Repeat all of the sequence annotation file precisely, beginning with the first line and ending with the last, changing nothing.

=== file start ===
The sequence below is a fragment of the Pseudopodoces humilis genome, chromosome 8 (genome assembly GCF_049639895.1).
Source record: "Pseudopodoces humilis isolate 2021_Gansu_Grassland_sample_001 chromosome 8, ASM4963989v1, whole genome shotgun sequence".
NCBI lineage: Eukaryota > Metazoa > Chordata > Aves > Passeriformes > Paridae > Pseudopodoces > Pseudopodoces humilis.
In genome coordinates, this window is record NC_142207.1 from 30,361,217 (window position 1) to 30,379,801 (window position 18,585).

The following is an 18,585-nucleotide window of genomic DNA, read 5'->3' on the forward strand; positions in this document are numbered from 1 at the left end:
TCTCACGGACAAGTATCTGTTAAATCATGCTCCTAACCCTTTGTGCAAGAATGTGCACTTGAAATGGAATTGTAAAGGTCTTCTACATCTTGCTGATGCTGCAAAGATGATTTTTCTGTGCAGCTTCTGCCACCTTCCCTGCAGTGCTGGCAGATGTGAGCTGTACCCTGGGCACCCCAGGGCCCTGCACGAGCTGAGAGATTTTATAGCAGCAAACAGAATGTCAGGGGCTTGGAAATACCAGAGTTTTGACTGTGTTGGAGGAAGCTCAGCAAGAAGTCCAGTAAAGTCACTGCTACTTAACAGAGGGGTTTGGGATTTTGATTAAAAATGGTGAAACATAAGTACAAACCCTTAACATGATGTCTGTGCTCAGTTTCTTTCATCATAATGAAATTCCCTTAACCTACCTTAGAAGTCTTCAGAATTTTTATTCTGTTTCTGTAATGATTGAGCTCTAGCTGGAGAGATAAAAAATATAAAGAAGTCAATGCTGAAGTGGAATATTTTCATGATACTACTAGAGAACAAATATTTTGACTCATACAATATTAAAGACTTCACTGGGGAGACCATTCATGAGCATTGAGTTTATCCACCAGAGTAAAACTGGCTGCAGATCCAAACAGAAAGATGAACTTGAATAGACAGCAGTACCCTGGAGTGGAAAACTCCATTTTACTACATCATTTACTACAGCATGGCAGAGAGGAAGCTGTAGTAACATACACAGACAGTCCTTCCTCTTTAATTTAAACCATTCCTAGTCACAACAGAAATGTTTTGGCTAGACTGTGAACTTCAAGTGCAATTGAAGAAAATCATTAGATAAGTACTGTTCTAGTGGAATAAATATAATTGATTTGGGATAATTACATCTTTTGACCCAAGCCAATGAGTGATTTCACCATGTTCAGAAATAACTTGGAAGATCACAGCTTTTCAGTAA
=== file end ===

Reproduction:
The sequence below is a fragment of the Pseudopodoces humilis genome, chromosome 8 (genome assembly GCF_049639895.1).
Source record: "Pseudopodoces humilis isolate 2021_Gansu_Grassland_sample_001 chromosome 8, ASM4963989v1, whole genome shotgun sequence".
NCBI lineage: Eukaryota > Metazoa > Chordata > Aves > Passeriformes > Paridae > Pseudopodoces > Pseudopodoces humilis.
In genome coordinates, this window is record NC_142207.1 from 30,361,217 (window position 1) to 30,379,801 (window position 18,585).

The following is an 18,585-nucleotide window of genomic DNA, read 5'->3' on the forward strand; positions in this document are numbered from 1 at the left end:
TCTCACGGACAAGTATCTGTTAAATCATGCTCCTAACCCTTTGTGCAAGAATGTGCACTTGAAATGGAATTGTAAAGGTCTTCTACATCTTGCTGATGCTGCAAAGATGATTTTTCTGTGCAGCTTCTGCCACCTTCCCTGCAGTGCTGGCAGATGTGAGCTGTACCCTGGGCACCCCAGGGCCCTGCACGAGCTGAGAGATTTTATAGCAGCAAACAGAATGTCAGGGGCTTGGAAATACCAGAGTTTTGACTGTGTTGGAGGAAGCTCAGCAAGAAGTCCAGTAAAGTCACTGCTACTTAACAGAGGGGTTTGGGATTTTGATTAAAAATGGTGAAACATAAGTACAAACCCTTAACATGATGTCTGTGCTCAGTTTCTTTCATCATAATGAAATTCCCTTAACCTACCTTAGAAGTCTTCAGAATTTTTATTCTGTTTCTGTAATGATTGAGCTCTAGCTGGAGAGATAAAAAATATAAAGAAGTCAATGCTGAAGTGGAATATTTTCATGATACTACTAGAGAACAAATATTTTGACTCATACAATATTAAAGACTTCACTGGGGAGACCATTCATGAGCATTGAGTTTATCCACCAGAGTAAAACTGGCTGCAGATCCAAACAGAAAGATGAACTTGAATAGACAGCAGTACCCTGGAGTGGAAAACTCCATTTTACTACATCATTTACTACAGCATGGCAGAGAGGAAGCTGTAGTAACATACACAGACAGTCCTTCCTCTTTAATTTAAACCATTCCTAGTCACAACAGAAATGTTTTGGCTAGACTGTGAACTTCAAGTGCAATTGAAGAAAATCATTAGATAAGTACTGTTCTAGTGGAATAAATATAATTGATTTGGGATAATTACATCTTTTGACCCAAGCCAATGAGTGATTTCACCATGTTCAGAAATAACTTGGAAGATCACAGCTTTTCAGTAA